The object of this book is to enable archaeologists, even without relevant training, to deal with any problem in surveying. The book is arranged by technique for ease of reference. Thus one part is devoted to Chain Surveying, which has evolved over centuries into the simplest and quickest way of making accurate plans for most types of site; but methods of reconnaissance and of rough survey are also described. Since instrumental work is sometimes necessary, details are given of the construction and use of the Level and of the Theodolite and Tacheometer. Simple but accurate methods – those not requiring a computer – are described for plotting from oblique aerial photographs. Fully worked examples are given of all relevant calculations, with alternatives according to whether logarithms or an electronic calculator are available.
Table of Contents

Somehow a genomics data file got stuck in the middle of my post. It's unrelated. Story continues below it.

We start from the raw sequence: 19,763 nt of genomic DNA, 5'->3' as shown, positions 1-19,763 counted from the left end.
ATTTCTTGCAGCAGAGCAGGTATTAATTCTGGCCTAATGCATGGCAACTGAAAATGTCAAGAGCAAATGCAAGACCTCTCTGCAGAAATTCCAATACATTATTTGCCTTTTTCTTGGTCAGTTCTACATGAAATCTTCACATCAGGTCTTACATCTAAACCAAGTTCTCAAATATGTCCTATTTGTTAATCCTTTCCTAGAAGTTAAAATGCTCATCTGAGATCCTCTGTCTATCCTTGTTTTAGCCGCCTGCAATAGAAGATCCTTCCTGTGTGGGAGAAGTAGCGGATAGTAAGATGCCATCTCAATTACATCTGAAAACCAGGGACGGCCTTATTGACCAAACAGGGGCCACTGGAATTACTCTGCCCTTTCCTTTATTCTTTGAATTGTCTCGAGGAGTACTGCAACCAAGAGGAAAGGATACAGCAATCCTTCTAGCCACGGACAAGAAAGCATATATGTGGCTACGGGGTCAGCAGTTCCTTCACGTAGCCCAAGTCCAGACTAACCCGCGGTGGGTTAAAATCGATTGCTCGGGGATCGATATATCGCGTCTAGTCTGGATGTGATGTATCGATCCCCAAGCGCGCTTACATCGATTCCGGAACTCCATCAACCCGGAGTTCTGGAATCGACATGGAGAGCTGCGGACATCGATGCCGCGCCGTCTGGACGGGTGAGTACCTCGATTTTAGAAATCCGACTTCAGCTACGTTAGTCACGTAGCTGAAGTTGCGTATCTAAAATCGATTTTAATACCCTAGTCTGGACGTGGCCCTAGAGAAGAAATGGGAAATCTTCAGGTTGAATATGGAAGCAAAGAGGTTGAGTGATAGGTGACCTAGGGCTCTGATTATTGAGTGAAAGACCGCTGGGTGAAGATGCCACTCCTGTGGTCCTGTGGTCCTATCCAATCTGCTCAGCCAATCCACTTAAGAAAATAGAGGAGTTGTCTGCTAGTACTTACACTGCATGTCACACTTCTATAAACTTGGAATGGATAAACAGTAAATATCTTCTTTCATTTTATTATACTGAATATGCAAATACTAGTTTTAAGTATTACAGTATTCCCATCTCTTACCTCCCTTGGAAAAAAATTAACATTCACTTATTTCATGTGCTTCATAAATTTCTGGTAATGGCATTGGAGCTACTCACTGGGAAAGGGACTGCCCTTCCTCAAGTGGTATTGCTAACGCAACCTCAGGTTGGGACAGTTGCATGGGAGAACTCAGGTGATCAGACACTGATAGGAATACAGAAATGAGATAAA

Preface Part 1: Introduction 1. General Discussion 2. The Basic Principles Part 2: Chain Surveying 3. Equipment 4. The Elements of Chain Survey 5. An Imaginary Survet 6. Plotting and Finishing the Plan 7. Problems and Precautions 8. Single-handed Chain Surveying Part 3: The Level 9. The Level: General Description 10. The Level: Observation and Booking 11. The Level: Applications Part 4: The Theodolite or Tacheometer 12. The Theodolite: Essential Details 13. The Theodolite: Observation and Booking 14. Tacheometry 15. Setting Out a Rectangle Part 5: Numerical and Semi-graphical Methods 16. Introduction and Basic Formulae 17. Applications, Including Semi-graphical Methods 18. Miscellaneous Calculation 19. The Traverse 20. The Polygonal Network Part 6: Miscellaneous Techniques 21. Plotting from Oblique Aerial Photographs 22. Other Applications of Photography 23. The Plane Table 24. Underground Surveying Part 7: Reconnaissance and Rough Surveys 25. The Ordnance Survey and Reconnaissance 26. Rough Surveys Part 8: Recapitulation 27. Excavation 28. Part-time Fieldwork. Appendices